The four largest cities in Massachusetts now officially fall in the high-risk category for COVID-19 spread, based on the Department of Public Health's latest weekly metric.
Boston, Worcester, Springfield and Lowell are among 23 communities that are now coded red, the designation assigned to municipalities where the average daily incidence rate is more than 8 cases per 100,000 residents, in the data published Wednesday evening. While Worcester also was red in last week's report, Boston, Lowell and Springfield were not.
Earlier in the day, a frustrated Boston Mayor Martin Walsh gave his take on the factors behind his city's new case rate of 8.5. Walsh said Boston is contending with "small outbreaks due to parties, due to college students, due to, quite honestly, irresponsibility."
A total of 847 confirmed COVID-19 cases in Massachusetts are "associated with higher education testing," the department said in its report, including 218 which are new from last week.
"I do get frustrated because here we are today laying down millions of dollars to open school, we have businesses on the verge of bankruptcy, we have restaurants that need to open up, we have arts venues that need to open up, we have people that have to come back to work and we're in the process of (being) concerned about do we have to shut everything down again because 25 here, 25 there, 25 people over here decided to get together and have a party and raise the number in Boston to get us to the red point," Walsh said.
The 23 communities coded red are: Attleboro, Avon, Boston, Chelsea, Dracut, Everett, Framingham, Haverhill, Holliston, Lawrence, Lowell, Lynn, Lynnfield, Marlborough, Methuen, Middleton, Nantucket, New Bedford, North Andover, Revere, Springfield, Winthrop and Worcester.
The color system took on new heft this week, after Gov. Charlie Baker on Tuesday announced communities that had not been designated red in any of the past three weeks' reports would be able to ease some restrictions. The communities that cannot currently advance in the reopening process are Attleboro, Avon, Boston, Chelsea, Dedham, Dracut, Everett, Framingham, Haverhill, Holliston, Lawrence, Lowell, Lynn, Lynnfield, Marlborough, Methuen, Middleton, Monson, Nantucket, New Bedford, North Andover, Plainville, Revere, Saugus, Springfield, Tyngsborough, Winthrop, Worcester and Wrentham, according to the Department of Public Health.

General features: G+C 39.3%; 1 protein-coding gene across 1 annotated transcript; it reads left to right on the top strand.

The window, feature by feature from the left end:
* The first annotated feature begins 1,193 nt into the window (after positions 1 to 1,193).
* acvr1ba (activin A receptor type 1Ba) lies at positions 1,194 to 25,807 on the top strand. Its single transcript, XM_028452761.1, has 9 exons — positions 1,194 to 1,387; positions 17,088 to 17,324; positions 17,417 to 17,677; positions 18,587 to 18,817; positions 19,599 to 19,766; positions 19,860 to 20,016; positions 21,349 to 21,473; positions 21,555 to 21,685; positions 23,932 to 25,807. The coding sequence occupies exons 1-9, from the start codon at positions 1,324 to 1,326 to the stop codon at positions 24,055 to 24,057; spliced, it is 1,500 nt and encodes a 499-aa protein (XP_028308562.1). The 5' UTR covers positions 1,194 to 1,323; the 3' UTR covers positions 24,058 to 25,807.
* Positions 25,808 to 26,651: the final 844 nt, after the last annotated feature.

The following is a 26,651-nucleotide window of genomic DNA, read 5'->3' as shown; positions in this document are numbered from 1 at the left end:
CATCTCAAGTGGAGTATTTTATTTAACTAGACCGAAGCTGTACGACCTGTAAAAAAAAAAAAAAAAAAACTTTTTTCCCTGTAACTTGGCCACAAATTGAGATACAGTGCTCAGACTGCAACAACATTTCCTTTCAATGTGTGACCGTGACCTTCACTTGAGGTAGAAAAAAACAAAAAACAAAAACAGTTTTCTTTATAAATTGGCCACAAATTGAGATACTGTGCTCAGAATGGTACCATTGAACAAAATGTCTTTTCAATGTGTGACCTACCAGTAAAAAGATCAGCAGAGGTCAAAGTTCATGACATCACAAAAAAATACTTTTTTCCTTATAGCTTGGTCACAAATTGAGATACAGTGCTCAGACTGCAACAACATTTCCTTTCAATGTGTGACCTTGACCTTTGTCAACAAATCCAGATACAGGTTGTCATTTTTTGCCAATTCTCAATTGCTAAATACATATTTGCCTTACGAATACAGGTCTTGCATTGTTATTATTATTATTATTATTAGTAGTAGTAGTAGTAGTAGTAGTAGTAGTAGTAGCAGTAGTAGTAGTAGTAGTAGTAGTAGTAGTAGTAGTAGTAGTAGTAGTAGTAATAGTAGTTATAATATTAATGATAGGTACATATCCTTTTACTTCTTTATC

The department on Wednesday reported 510 new test-confirmed COVID-19 cases and 32 new deaths. The seven-day weighted average positive test rate remained at 1%, and the number of COVID-19 hospitalizations dropped by 6, to 438.
— State House News Service
Here are the latest numbers of confirmed coronavirus cases on Cape Ann:
Gloucester: 300 confirmed cases on Wednesday, seven more than previous Wednesday, and 9,600 residents. At least 26 residents have died from COVID-19 and 299 have recovered.
Rockport: 87 confirmed cases Wednesday, same as Monday, and 2,317 residents tested. Forty-four of the confirmed cases are among residents of long-term care and congregate living facilities as of Monday. Sixty-nine residents among the 87 who contracted the coronavirus had recovered as of Monday. At least 14 residents have died of the virus.
Essex: 28 confirmed cases on Wednesday, three more than previous Wednesday, and 1,139 tested.
Manchester: 23 confirmed cases on Wednesday, same as previous week, and 1,747 tested.
Local hospitals: On Tuesday at 5 p.m. at Beverly Hospital, there were three suspected and confirmed cases of coronavirus, up one from Monday, and no patients in the Intensive Care Unit, same as Monday. There were no cases at Addison Gilbert Hospital.